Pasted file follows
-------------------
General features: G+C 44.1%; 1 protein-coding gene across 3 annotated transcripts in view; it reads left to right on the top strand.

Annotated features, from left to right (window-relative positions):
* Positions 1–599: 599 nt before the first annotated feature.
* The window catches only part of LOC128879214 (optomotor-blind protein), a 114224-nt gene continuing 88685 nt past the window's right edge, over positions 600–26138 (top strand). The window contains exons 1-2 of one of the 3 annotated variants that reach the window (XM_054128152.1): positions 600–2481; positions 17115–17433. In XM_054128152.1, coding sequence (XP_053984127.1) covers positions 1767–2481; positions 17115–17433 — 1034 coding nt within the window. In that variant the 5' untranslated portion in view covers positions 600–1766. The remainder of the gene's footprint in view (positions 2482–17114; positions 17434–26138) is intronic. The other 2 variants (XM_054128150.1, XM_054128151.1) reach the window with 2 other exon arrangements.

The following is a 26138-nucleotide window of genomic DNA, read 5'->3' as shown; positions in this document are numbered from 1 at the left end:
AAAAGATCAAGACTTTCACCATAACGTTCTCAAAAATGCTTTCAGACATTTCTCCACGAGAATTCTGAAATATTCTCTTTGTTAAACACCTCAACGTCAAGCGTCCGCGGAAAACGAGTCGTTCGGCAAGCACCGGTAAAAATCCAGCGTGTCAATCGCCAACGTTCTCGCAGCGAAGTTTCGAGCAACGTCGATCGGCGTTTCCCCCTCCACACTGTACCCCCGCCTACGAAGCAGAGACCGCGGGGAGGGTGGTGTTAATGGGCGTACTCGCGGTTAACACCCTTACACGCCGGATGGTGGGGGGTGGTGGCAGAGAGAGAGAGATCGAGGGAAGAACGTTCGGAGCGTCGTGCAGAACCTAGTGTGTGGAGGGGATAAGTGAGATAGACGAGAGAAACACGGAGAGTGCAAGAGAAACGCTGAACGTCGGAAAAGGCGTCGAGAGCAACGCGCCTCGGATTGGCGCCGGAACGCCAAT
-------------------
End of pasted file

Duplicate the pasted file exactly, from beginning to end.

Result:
General features: G+C 44.1%; 1 protein-coding gene across 3 annotated transcripts in view; it reads left to right on the top strand.

Annotated features, from left to right (window-relative positions):
* Positions 1–599: 599 nt before the first annotated feature.
* The window catches only part of LOC128879214 (optomotor-blind protein), a 114224-nt gene continuing 88685 nt past the window's right edge, over positions 600–26138 (top strand). The window contains exons 1-2 of one of the 3 annotated variants that reach the window (XM_054128152.1): positions 600–2481; positions 17115–17433. In XM_054128152.1, coding sequence (XP_053984127.1) covers positions 1767–2481; positions 17115–17433 — 1034 coding nt within the window. In that variant the 5' untranslated portion in view covers positions 600–1766. The remainder of the gene's footprint in view (positions 2482–17114; positions 17434–26138) is intronic. The other 2 variants (XM_054128150.1, XM_054128151.1) reach the window with 2 other exon arrangements.

The following is a 26138-nucleotide window of genomic DNA, read 5'->3' as shown; positions in this document are numbered from 1 at the left end:
AAAAGATCAAGACTTTCACCATAACGTTCTCAAAAATGCTTTCAGACATTTCTCCACGAGAATTCTGAAATATTCTCTTTGTTAAACACCTCAACGTCAAGCGTCCGCGGAAAACGAGTCGTTCGGCAAGCACCGGTAAAAATCCAGCGTGTCAATCGCCAACGTTCTCGCAGCGAAGTTTCGAGCAACGTCGATCGGCGTTTCCCCCTCCACACTGTACCCCCGCCTACGAAGCAGAGACCGCGGGGAGGGTGGTGTTAATGGGCGTACTCGCGGTTAACACCCTTACACGCCGGATGGTGGGGGGTGGTGGCAGAGAGAGAGAGATCGAGGGAAGAACGTTCGGAGCGTCGTGCAGAACCTAGTGTGTGGAGGGGATAAGTGAGATAGACGAGAGAAACACGGAGAGTGCAAGAGAAACGCTGAACGTCGGAAAAGGCGTCGAGAGCAACGCGCCTCGGATTGGCGCCGGAACGCCAAT